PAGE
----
Families need nearly £25k a year just to break even
The average British family now needs to bring home a staggering £24,801.51 a year – just to break even, highlights financial advisory firm Skipton Financial Services.
This figure is up £129.35 from last year’s cost of living, and consists of mortgage or rent, utilities, insurance, food shopping and motoring, plus the cost of dressing the family, owning a mobile phone and landline, travelling to and from work and maintaining a property.
Luxuries like takeaways, restaurant meals, night outs and holidays and weekend breaks are all excluded from this list.
Andrew Barker, managing director of Skipton Financial Services, said: “When we first carried out this research last year, we knew that people were feeling the pinch, with inflation riding high at 5% and savings accounts paying rock-bottom rates.
“However even we were surprised that families needed to bring home almost £25,000 just to stand still. Unfortunately, despite inflation now nearer to the Government’s 2% target, many families are still in exactly the same position as a year ago, with almost 60% saying they have less disposable income than last year.
“Don’t forget that £24,801.51 is the figure UK families need to bring home so, once income tax and national insurance has been taken into account, a basic rate taxpayer would actually have to earn well over £30,000.”
The study, which analysed the spending habits of 2,000 UK parents with at least two children living under the same roof, found the following to be the biggest costs:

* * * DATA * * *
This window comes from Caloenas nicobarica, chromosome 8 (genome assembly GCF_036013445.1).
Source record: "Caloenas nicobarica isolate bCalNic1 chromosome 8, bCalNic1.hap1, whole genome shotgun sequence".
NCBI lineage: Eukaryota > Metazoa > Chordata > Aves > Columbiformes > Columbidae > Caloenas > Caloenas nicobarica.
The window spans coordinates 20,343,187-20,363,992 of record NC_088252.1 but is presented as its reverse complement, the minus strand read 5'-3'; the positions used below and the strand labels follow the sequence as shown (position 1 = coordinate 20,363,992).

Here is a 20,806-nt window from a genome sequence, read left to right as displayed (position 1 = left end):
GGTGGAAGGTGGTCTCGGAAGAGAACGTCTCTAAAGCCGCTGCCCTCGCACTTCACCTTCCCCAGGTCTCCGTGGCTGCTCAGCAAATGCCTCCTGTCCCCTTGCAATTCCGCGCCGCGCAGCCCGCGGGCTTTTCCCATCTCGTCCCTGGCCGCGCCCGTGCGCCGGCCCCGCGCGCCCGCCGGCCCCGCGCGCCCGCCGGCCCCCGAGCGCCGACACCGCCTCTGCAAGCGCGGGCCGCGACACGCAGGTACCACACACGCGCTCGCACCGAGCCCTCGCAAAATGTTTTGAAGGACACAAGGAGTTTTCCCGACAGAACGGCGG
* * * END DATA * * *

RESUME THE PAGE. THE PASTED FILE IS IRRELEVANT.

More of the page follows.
• Mortgage repayments which average £4,515 a year – down £215 from last year.
• The weekly food shop total isn’t far behind – averaging £86 a week or £4,491 a year – up £33.
• Paying off credit card bills and loans make up another £2,906 a year – down £225.
• Commuting to and from work adds another £2,672 strain on a family’s finances – up £216.
• Filling up the car with petrol comes to £51 a week, or £2,668 a year – up £215. Other car costs include an average £931 spent on car insurance, taxing the vehicle and roadside assistance – down £17.
• Utility bills emerged as £1,283 for the year – the same as in 2011.
• Another £1,178 goes on council tax – down £39.
• The cost of Sky or cable TV subscriptions plus the TV licence total £654 – up £77.
• Other payments which have gone up over the past year include home insurance (up £11 to £443 a year) and mobile phone bills (up £27 to £395 a year).